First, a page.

Alistair Hodge, Head of School – Humanities & Journalism at the University of Derby, discusses the importance of ‘the humanities’ and the value of studying this field in light of the Fourth Industrial Revolution.
I was first in my family to go to university, to St Andrews (1976–80), Modern History.
I remember clearly my father questioning the worth of it all. ‘Why don’t you get a proper job?’ he opined all too loudly, ‘History? What use will that ever be?’
Almost four decades later, I find myself reflecting once more about all this. Now at the head of a (rather wonderful) humanities department at a dynamic post-92 university, I do still take time to ponder the point and the purpose of such subjects.
Benefits of going to university
There are lots of good reasons to go to university.
First is the sheer joy, fulfilment, and enlightenment that come from studying a subject that interests you, and about which you are passionate. For many students, there can be no higher reason than this.
Second, there is ‘employability’. Since late-medieval times, universities have always provided the skills, the knowledge and the understanding to facilitate progression on to a profession.
For me, however, the most important, the most interesting reason, and the most relevant for today and tomorrow, is that a period of university study can be truly transformative. A good university course – in particular one that is imbued with a human-based approach – can open up a world of excitingly varied possibility.
Humanities and social science subjects are very effective agents of transformation, and personal and professional development. Lists of ‘transferable’ skills associated with them include myriad useful things: oral and written communication skills in all situations; a critical, inquisitive and analytical attitude to life, work, and the world; international and global perspectives, along with understanding of different cultural, and historical contexts; the ability to relate a range of theories to real-world situations and issues; reasoned judgement; teamwork skills, but also self-reliance; innovative thinking, lateral thinking, critical thinking.
Enlightenment, employment, professional development: these are the three reasons I should have given to my sceptical father as he hovered disapprovingly while I filled out my university application form.
Why write this opinion piece? Well, I worry slightly about UK government (less so my native Scotland’s) attitude to universities: the emphasis on STEM and ‘useful’, industrial-strategy subjects; on league tables and judgement by quantitative metric. More importantly, there is a real concern that humanities and social sciences will be undervalued and side-lined.
This would not be desirable. I get defensive about my discipline, naturally. (Confession: I also enjoy engineering and science.) More significantly, however, much consideration is now being given to what graduate attributes might be required in the future. Which graduate attributes will be in demand in the graphene-coated, AI, quantum-computed and 3D-printed nanotech world of the Fourth Industrial Revolution?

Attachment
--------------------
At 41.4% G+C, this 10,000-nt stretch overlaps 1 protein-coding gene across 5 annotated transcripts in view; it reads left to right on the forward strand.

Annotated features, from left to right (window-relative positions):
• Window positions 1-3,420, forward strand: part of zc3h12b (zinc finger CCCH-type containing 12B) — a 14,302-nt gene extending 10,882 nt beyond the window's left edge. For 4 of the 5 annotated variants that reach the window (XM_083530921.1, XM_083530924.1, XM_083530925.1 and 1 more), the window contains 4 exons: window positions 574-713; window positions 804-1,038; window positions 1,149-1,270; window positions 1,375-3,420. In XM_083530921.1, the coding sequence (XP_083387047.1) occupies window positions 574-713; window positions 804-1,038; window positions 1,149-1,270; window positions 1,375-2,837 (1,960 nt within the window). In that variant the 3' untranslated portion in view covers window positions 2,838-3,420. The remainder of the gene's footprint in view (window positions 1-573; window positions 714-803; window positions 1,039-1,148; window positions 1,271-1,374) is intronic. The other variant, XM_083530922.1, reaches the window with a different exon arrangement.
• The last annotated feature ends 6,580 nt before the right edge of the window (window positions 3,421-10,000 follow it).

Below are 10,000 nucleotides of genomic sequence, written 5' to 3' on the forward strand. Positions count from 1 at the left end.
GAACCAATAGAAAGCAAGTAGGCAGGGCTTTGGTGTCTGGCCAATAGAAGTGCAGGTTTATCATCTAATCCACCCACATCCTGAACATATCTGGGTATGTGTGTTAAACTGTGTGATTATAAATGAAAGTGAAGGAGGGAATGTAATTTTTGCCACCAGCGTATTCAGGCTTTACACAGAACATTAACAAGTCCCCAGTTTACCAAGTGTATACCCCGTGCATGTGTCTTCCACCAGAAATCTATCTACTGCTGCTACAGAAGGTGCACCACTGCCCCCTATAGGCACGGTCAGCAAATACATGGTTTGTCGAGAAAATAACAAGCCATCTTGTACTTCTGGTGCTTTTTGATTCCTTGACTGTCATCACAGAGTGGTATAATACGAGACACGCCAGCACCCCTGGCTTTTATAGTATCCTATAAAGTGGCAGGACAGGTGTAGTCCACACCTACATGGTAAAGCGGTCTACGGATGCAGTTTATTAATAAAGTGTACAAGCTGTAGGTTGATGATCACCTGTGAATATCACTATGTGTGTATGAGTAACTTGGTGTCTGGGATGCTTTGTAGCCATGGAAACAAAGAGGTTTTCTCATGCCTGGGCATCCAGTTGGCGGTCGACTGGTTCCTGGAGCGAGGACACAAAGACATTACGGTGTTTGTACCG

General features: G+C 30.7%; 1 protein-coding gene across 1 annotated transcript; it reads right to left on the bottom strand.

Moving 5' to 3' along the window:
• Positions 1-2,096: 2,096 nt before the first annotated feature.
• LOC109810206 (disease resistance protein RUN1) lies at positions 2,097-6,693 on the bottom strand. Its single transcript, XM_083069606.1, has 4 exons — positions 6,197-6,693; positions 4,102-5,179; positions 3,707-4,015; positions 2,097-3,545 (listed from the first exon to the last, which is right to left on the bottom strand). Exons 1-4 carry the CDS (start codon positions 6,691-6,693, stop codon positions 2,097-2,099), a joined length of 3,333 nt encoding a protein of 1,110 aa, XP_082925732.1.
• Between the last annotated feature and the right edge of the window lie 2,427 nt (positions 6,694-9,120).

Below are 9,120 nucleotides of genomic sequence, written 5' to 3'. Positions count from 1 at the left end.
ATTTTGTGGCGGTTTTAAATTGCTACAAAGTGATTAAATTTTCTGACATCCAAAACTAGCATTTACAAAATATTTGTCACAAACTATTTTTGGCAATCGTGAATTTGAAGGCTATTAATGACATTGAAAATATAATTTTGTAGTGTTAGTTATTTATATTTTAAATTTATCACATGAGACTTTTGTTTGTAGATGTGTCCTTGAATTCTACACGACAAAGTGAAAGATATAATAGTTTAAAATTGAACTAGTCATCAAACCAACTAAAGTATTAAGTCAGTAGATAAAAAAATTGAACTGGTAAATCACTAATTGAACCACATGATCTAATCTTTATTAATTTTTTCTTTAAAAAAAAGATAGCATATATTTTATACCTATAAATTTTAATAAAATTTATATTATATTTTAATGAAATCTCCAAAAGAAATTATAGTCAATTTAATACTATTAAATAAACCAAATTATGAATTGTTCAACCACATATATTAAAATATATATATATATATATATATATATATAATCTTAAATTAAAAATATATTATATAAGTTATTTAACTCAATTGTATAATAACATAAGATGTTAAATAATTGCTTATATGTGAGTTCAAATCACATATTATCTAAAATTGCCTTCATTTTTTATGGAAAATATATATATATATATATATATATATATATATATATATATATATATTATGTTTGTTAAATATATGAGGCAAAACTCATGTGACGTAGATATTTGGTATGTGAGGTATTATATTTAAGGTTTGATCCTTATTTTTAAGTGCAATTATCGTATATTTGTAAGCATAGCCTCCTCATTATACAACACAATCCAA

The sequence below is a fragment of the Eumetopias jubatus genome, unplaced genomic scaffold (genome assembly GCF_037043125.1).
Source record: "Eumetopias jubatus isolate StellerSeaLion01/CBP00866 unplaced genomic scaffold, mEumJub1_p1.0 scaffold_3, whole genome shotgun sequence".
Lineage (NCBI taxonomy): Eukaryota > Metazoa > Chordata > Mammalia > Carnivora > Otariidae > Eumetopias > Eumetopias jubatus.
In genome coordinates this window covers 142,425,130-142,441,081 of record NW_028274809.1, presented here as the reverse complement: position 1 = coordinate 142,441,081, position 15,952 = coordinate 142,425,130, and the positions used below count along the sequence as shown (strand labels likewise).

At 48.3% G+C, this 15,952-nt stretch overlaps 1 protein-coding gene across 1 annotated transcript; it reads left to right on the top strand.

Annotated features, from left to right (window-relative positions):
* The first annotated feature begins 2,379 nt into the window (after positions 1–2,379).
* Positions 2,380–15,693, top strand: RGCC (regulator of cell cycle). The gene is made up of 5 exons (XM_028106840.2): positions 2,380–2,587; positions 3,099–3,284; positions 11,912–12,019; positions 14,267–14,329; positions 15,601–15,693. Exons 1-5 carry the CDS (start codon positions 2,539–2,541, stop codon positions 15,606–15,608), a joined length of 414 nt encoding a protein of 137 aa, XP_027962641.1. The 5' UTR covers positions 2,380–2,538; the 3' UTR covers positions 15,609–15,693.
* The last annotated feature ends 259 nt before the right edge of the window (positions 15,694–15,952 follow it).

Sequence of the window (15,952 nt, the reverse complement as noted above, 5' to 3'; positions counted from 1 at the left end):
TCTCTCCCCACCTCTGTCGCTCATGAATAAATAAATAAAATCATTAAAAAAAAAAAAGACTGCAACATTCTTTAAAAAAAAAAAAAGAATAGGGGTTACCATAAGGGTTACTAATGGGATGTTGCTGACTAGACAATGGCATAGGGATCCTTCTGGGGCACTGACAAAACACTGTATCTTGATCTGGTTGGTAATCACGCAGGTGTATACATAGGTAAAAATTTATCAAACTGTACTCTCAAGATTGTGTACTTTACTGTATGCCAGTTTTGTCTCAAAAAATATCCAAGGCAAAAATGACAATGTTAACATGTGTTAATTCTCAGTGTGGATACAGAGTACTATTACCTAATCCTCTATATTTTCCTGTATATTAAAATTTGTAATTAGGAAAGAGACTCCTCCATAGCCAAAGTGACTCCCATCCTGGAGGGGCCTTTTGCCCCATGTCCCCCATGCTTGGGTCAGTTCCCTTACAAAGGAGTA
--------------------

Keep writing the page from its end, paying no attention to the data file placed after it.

Skills for the future
Ideas about 4IR has been articulated perhaps most clearly at the World Economic Forum. Recently a report was presented about the ten attributes that would be needed most in the future. What stands out is the perfect alignment of these attributes to those provided by a good humanities degree: complex problem solving; critical thinking; creativity; people management; coordinating with others; emotional [and cultural] intelligence; judgement and decision-making; service orientation; negotiation; and cognitive flexibility.
Humanities, it now appears, should be seen not in terms of old-fangled obsolescence but as the very vanguard of our global future.
With this changing landscape in mind, an over-reliance on STEM subjects now seems old-hat, too narrow, rather simplistic. For sure the new world of 4IR will need a phalanx of technologists and scientists, of engineers and inventors, but most certainly will it also need humanities and social sciences graduates – and in increasing numbers.
Technologies will change; but so too must personal attitudes, human behaviours and collective responses. That, moreover, is the more difficult and the more daunting task. By way of example, think no farther than climate and environment, in which negotiating change among people, and in society, in law and in government, will be just as vital as the development of technical solutions.
The value of humanities
The value of a humanities approach to problems? Enlightened employers know about this. Mr Jobs knew about this. Messrs Google and graduate recruitment specialists know about this. I, as a graduate employer in my own company, know about this.
Graduate recruiters are really keen on the so called ‘soft skills of creativity, persuasion and collaboration’. To these I would add collegial working, critical thinking, analysis, sensitivity to cultural context, and – above all – problem solving: these will become more vital than ever; these are the skills that will help drive and sustain our future, the brave innovative and sometimes terrifying world of the mid-twenty-first century.
Humanities rock. You can find out more about studying humanities at the University of Derby, here.